The future of water in the UK has a huge impact on all of us. Firstly, the impact of droughts will also affect the environment, habitats and agriculture. The Wall Street Journal speculated about the long term problems for the UK after the dry weather in the summer. The reported wheat yields could be affected permanently because in East Anglia wheat yields were down by 15-20% in 2011.
Secondly, it seems that droughts may become commonplace in the future. The Environment Agency has warned that future demand for water in England will start to outstrip supply. Reports looking to the future of water show that it could become more likely to experience droughts that last 12-18 months.
The south and the east of England, which is already under stress, will face more droughts because of population increase. But the problem will extend to other areas of the country too extending to Wales, the south west and northern England.
If you want to look at better options for water companies then Wessex Water and water-only companies (Bristol, Cambridge, Dee Valley, Portsmouth, Sembcorp Bournemouth, South East and South Staffs) all get a clean bill of water health from Ofwat.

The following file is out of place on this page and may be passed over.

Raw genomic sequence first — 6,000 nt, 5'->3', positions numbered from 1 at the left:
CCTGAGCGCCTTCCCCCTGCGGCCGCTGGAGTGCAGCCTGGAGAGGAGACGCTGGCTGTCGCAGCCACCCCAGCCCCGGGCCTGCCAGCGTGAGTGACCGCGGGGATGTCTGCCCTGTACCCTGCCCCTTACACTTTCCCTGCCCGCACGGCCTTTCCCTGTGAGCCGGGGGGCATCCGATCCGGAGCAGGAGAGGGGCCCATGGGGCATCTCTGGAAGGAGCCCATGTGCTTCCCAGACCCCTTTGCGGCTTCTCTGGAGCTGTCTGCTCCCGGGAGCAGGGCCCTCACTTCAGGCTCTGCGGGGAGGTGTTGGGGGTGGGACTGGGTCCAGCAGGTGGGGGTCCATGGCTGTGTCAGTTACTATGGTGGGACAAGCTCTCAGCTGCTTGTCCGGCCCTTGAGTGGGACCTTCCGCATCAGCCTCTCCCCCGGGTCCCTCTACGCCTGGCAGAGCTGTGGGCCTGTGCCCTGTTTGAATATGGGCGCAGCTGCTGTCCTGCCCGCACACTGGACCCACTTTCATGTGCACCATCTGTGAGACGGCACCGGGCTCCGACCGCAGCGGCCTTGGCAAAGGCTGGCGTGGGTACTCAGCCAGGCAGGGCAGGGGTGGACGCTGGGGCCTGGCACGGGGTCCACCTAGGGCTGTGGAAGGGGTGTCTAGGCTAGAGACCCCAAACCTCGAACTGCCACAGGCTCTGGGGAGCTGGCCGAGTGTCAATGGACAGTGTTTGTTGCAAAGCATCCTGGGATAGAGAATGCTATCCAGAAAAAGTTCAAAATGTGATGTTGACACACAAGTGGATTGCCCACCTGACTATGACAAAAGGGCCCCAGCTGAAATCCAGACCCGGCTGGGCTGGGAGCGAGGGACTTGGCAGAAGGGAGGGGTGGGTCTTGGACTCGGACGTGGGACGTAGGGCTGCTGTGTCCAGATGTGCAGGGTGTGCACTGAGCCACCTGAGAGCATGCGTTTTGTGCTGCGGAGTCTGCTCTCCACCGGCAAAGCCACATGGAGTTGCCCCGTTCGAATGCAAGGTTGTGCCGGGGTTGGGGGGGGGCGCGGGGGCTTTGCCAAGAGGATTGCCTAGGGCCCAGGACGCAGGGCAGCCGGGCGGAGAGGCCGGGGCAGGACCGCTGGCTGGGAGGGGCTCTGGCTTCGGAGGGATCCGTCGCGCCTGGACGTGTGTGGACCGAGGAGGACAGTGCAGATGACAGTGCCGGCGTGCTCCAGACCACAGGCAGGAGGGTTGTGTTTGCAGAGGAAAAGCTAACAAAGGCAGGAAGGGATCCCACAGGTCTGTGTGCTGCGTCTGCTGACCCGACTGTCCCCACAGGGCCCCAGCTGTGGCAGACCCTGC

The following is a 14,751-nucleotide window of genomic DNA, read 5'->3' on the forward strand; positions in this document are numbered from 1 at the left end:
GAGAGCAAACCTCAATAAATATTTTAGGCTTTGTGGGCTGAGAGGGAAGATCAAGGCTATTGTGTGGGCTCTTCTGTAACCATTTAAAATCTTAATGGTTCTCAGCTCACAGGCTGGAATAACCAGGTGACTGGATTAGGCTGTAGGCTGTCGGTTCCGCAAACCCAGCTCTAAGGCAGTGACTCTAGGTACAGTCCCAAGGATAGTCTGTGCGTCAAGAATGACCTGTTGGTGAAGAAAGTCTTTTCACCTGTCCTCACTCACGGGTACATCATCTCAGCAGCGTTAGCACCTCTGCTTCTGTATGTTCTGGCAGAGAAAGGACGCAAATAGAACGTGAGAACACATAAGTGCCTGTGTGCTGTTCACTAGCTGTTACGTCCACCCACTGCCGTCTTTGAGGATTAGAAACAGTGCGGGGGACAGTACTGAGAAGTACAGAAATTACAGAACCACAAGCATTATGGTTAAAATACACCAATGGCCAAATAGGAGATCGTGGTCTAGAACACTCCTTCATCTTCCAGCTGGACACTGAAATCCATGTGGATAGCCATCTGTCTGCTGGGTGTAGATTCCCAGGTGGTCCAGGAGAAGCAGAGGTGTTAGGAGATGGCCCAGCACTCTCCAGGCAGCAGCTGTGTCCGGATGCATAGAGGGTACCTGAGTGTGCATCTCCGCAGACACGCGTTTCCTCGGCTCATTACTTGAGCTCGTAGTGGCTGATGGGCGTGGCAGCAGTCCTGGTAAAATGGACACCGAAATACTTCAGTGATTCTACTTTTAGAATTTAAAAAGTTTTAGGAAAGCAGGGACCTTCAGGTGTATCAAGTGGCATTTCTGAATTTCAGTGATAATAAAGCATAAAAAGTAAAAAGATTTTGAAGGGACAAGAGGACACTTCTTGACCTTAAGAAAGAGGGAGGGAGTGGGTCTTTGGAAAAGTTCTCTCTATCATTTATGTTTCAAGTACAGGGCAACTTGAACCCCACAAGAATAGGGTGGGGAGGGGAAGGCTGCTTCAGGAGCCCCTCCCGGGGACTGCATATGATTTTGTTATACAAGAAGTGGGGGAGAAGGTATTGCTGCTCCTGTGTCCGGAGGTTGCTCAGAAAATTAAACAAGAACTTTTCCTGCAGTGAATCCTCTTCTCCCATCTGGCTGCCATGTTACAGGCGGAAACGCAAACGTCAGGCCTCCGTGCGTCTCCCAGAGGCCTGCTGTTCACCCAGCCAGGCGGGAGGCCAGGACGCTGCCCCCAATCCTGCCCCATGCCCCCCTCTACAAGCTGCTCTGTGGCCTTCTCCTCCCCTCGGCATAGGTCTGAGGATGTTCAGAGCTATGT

How Climate Change Altered this Engineer’s Life
Living the life of an engineer likely sounds pretty glamorous: you are educated and highly regarded, typically have high paying gigs, and with the breadth of knowledge and array of fields of specialty, your possibility for jobs is usually immense. But what if there was something else that needed your attention? Something bigger than just being an engineer, going to work every day and doing the same technical tasks typically associated with the profession?
For Kevin McCroary, that is exactly how it played out. A successful engineer, gainfully employed in a prosperous job, a simple trip to the Philippines made him see that there was a bigger issue at hand than using his engineer training in a traditional profession. This bigger issue was that of climate change. And working as a volunteer for underprivileged children in the Philippines, he saw first-hand the extensive pollution and poverty that existed here and that impacted the livelihood of these kids and their families.
Upon returning home, from his trip to the Philippines he had a new perspective of the impact we as individuals and as humanity have on the earth, and more than that Kevin wanted to know more. He started to do some research and study these human-environmental interactions, and shortly thereafter ended up in Greenland. There, he spoke to a man who had lost his home in a tsunami, and, who, through consistent weather tracking could indeed confirm that the current weather trends were “strange:” there was undeniably a general warming tendency happening in the arctic, causing an array of negative effects.